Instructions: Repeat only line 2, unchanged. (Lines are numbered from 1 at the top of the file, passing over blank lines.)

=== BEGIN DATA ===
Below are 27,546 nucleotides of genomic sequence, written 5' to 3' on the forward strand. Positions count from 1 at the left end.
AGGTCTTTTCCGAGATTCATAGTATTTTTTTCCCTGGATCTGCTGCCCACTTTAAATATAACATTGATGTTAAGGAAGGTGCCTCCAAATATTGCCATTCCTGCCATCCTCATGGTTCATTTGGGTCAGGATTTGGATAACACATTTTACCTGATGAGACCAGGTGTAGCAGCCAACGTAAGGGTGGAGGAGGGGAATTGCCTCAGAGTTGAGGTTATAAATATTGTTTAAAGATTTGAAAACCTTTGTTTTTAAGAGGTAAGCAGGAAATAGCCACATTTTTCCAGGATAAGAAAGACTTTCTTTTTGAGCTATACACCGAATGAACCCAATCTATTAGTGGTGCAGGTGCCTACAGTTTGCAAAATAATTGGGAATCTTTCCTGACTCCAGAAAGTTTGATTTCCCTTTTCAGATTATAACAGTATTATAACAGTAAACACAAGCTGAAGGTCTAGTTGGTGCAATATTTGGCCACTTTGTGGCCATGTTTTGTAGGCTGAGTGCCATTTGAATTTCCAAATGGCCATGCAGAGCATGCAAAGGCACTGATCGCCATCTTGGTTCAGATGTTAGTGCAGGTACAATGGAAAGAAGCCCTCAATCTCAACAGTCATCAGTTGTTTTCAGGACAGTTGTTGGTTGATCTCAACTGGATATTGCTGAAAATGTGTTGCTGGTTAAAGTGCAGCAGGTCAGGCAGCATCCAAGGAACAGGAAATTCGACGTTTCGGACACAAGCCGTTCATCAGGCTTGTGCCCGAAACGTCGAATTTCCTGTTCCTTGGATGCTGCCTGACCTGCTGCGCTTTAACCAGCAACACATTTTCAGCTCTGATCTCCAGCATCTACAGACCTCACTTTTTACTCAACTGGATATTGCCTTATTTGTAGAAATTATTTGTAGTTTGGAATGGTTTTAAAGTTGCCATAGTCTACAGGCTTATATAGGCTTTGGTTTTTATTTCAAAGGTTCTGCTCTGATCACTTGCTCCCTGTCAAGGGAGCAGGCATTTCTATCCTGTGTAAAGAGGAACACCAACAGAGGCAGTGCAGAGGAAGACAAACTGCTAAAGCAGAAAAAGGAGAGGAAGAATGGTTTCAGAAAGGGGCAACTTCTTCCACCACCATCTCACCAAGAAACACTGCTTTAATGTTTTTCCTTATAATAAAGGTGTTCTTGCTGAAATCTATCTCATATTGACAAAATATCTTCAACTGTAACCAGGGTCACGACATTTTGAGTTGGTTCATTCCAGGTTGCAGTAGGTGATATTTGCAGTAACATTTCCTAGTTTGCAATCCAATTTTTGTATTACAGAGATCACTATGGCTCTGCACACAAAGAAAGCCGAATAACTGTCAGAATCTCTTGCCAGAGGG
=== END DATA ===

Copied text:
AGGTCTTTTCCGAGATTCATAGTATTTTTTTCCCTGGATCTGCTGCCCACTTTAAATATAACATTGATGTTAAGGAAGGTGCCTCCAAATATTGCCATTCCTGCCATCCTCATGGTTCATTTGGGTCAGGATTTGGATAACACATTTTACCTGATGAGACCAGGTGTAGCAGCCAACGTAAGGGTGGAGGAGGGGAATTGCCTCAGAGTTGAGGTTATAAATATTGTTTAAAGATTTGAAAACCTTTGTTTTTAAGAGGTAAGCAGGAAATAGCCACATTTTTCCAGGATAAGAAAGACTTTCTTTTTGAGCTATACACCGAATGAACCCAATCTATTAGTGGTGCAGGTGCCTACAGTTTGCAAAATAATTGGGAATCTTTCCTGACTCCAGAAAGTTTGATTTCCCTTTTCAGATTATAACAGTATTATAACAGTAAACACAAGCTGAAGGTCTAGTTGGTGCAATATTTGGCCACTTTGTGGCCATGTTTTGTAGGCTGAGTGCCATTTGAATTTCCAAATGGCCATGCAGAGCATGCAAAGGCACTGATCGCCATCTTGGTTCAGATGTTAGTGCAGGTACAATGGAAAGAAGCCCTCAATCTCAACAGTCATCAGTTGTTTTCAGGACAGTTGTTGGTTGATCTCAACTGGATATTGCTGAAAATGTGTTGCTGGTTAAAGTGCAGCAGGTCAGGCAGCATCCAAGGAACAGGAAATTCGACGTTTCGGACACAAGCCGTTCATCAGGCTTGTGCCCGAAACGTCGAATTTCCTGTTCCTTGGATGCTGCCTGACCTGCTGCGCTTTAACCAGCAACACATTTTCAGCTCTGATCTCCAGCATCTACAGACCTCACTTTTTACTCAACTGGATATTGCCTTATTTGTAGAAATTATTTGTAGTTTGGAATGGTTTTAAAGTTGCCATAGTCTACAGGCTTATATAGGCTTTGGTTTTTATTTCAAAGGTTCTGCTCTGATCACTTGCTCCCTGTCAAGGGAGCAGGCATTTCTATCCTGTGTAAAGAGGAACACCAACAGAGGCAGTGCAGAGGAAGACAAACTGCTAAAGCAGAAAAAGGAGAGGAAGAATGGTTTCAGAAAGGGGCAACTTCTTCCACCACCATCTCACCAAGAAACACTGCTTTAATGTTTTTCCTTATAATAAAGGTGTTCTTGCTGAAATCTATCTCATATTGACAAAATATCTTCAACTGTAACCAGGGTCACGACATTTTGAGTTGGTTCATTCCAGGTTGCAGTAGGTGATATTTGCAGTAACATTTCCTAGTTTGCAATCCAATTTTTGTATTACAGAGATCACTATGGCTCTGCACACAAAGAAAGCCGAATAACTGTCAGAATCTCTTGCCAGAGGG